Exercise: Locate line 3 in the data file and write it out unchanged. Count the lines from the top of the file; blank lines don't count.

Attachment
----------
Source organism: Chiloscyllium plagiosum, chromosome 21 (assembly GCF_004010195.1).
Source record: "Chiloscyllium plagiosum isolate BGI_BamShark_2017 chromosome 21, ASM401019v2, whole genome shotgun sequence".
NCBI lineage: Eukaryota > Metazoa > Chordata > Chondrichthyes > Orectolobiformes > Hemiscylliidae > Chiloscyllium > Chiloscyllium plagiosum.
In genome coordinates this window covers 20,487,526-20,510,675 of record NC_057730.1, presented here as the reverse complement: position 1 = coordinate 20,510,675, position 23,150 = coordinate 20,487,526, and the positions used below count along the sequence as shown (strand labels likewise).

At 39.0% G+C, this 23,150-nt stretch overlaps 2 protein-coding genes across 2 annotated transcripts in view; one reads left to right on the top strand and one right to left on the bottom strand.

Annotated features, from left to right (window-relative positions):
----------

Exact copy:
NCBI lineage: Eukaryota > Metazoa > Chordata > Chondrichthyes > Orectolobiformes > Hemiscylliidae > Chiloscyllium > Chiloscyllium plagiosum.